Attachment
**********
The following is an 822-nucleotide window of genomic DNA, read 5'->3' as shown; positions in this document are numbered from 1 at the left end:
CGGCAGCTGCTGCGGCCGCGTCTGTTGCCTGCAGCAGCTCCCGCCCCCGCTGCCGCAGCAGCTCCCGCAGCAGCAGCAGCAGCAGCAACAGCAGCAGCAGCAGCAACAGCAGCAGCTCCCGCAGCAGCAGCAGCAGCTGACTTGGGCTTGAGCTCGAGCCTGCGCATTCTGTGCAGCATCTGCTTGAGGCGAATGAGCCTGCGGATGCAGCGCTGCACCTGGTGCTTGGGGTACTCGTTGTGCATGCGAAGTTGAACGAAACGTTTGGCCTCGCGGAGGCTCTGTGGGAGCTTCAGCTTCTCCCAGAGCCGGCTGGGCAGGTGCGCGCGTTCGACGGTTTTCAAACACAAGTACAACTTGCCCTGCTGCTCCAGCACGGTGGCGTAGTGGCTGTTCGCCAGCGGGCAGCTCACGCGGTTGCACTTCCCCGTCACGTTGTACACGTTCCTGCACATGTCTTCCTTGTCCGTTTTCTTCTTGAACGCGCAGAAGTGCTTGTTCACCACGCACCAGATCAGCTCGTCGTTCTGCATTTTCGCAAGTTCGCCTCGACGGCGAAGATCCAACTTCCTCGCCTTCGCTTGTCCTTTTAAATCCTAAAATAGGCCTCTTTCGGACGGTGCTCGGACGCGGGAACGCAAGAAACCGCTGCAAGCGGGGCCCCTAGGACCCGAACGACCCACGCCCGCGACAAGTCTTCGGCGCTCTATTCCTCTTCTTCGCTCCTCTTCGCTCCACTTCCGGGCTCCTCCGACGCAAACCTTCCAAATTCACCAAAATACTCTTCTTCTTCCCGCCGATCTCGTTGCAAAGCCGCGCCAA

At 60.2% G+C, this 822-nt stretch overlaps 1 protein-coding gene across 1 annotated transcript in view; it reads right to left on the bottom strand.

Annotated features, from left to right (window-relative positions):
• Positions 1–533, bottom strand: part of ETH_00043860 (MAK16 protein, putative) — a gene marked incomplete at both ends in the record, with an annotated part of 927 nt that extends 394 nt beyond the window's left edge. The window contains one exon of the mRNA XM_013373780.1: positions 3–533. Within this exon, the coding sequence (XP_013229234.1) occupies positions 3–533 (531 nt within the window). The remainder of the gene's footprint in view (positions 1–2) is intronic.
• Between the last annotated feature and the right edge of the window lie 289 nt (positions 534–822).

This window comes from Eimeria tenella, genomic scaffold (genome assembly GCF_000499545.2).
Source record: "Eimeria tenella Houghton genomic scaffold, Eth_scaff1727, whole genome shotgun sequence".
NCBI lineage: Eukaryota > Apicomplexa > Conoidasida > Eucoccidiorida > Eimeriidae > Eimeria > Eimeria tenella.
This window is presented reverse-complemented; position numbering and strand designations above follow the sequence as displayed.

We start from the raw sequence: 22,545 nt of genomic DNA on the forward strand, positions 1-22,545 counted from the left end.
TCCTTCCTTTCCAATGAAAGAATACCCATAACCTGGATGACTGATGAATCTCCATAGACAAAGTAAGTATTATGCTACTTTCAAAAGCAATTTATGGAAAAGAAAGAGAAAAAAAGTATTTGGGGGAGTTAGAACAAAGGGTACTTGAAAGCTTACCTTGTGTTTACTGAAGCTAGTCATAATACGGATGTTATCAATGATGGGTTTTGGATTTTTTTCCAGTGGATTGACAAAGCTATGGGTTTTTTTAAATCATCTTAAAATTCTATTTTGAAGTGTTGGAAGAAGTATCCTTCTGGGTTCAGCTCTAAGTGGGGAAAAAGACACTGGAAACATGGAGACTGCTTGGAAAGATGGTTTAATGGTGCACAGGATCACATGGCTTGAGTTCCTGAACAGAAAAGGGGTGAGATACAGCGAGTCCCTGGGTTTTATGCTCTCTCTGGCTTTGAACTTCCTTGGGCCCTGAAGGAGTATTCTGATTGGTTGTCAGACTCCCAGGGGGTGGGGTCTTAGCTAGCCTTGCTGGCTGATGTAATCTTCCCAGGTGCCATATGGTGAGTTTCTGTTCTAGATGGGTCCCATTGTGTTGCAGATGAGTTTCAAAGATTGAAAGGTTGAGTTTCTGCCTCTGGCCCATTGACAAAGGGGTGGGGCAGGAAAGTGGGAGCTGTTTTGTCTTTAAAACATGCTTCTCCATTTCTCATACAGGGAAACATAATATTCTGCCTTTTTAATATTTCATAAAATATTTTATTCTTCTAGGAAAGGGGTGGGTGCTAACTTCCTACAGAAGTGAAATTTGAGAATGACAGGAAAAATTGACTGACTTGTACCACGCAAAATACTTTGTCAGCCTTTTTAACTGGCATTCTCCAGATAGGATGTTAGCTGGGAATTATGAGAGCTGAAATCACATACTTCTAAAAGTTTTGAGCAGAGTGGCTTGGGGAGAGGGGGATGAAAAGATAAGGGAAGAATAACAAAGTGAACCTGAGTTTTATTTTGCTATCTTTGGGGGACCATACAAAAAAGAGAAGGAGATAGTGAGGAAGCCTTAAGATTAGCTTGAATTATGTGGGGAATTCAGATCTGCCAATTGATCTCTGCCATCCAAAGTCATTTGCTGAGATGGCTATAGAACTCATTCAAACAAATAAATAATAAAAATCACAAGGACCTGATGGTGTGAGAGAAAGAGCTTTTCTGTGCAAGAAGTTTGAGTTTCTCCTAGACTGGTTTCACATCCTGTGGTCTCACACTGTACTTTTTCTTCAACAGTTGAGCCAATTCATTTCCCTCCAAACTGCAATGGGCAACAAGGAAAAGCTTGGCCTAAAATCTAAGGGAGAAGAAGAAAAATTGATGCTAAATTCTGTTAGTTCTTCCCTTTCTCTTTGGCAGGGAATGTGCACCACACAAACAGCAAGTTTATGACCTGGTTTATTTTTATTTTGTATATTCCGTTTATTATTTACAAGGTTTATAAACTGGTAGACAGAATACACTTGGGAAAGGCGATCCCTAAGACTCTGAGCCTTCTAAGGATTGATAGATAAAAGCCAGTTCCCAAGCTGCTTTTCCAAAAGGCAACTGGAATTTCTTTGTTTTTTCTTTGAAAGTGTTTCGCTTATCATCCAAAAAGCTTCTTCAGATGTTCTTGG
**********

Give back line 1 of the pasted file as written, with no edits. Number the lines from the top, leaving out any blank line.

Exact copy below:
The following is an 822-nucleotide window of genomic DNA, read 5'->3' as shown; positions in this document are numbered from 1 at the left end: